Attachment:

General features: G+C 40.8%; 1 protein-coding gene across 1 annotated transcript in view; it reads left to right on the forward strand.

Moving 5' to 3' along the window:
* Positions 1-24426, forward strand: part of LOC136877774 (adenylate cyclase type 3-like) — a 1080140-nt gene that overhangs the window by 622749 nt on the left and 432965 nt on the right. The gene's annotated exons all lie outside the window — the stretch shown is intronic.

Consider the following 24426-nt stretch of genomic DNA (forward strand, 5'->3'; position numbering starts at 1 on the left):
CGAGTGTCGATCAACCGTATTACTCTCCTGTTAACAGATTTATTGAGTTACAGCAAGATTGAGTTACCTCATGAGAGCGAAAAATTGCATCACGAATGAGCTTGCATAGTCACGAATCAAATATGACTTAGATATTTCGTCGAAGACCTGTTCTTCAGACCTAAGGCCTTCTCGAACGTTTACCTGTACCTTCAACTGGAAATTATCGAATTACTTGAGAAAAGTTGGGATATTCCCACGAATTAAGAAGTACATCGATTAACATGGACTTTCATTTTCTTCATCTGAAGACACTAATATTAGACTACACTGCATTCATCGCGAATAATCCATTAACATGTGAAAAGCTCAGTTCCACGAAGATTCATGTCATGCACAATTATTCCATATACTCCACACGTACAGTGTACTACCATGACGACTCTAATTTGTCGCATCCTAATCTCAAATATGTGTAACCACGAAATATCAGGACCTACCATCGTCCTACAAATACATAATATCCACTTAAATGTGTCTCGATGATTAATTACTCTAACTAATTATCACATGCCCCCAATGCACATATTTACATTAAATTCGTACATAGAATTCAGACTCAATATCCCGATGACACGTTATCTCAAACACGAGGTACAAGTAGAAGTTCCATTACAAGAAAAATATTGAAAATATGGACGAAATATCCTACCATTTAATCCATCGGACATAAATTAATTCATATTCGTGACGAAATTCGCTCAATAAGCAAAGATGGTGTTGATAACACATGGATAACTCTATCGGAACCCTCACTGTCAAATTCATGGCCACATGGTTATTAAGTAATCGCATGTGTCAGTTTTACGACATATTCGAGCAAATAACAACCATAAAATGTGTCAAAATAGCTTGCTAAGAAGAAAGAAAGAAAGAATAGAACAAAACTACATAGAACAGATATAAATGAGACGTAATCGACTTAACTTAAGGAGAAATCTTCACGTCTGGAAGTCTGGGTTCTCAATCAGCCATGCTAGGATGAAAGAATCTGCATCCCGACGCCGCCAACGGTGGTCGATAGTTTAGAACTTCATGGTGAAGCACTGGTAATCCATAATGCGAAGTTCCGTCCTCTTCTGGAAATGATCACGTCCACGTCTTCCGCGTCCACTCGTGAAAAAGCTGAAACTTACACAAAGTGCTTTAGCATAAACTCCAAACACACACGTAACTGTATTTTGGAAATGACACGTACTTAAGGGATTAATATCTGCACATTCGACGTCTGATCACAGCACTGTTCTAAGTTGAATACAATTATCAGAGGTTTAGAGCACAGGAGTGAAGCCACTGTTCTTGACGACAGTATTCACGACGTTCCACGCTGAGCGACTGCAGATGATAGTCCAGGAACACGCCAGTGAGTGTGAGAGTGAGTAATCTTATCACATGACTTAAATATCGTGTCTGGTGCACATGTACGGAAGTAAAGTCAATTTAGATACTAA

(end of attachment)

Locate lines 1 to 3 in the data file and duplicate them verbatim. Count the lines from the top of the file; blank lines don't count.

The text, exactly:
General features: G+C 40.8%; 1 protein-coding gene across 1 annotated transcript in view; it reads left to right on the forward strand.

Moving 5' to 3' along the window:
* Positions 1-24426, forward strand: part of LOC136877774 (adenylate cyclase type 3-like) — a 1080140-nt gene that overhangs the window by 622749 nt on the left and 432965 nt on the right. The gene's annotated exons all lie outside the window — the stretch shown is intronic.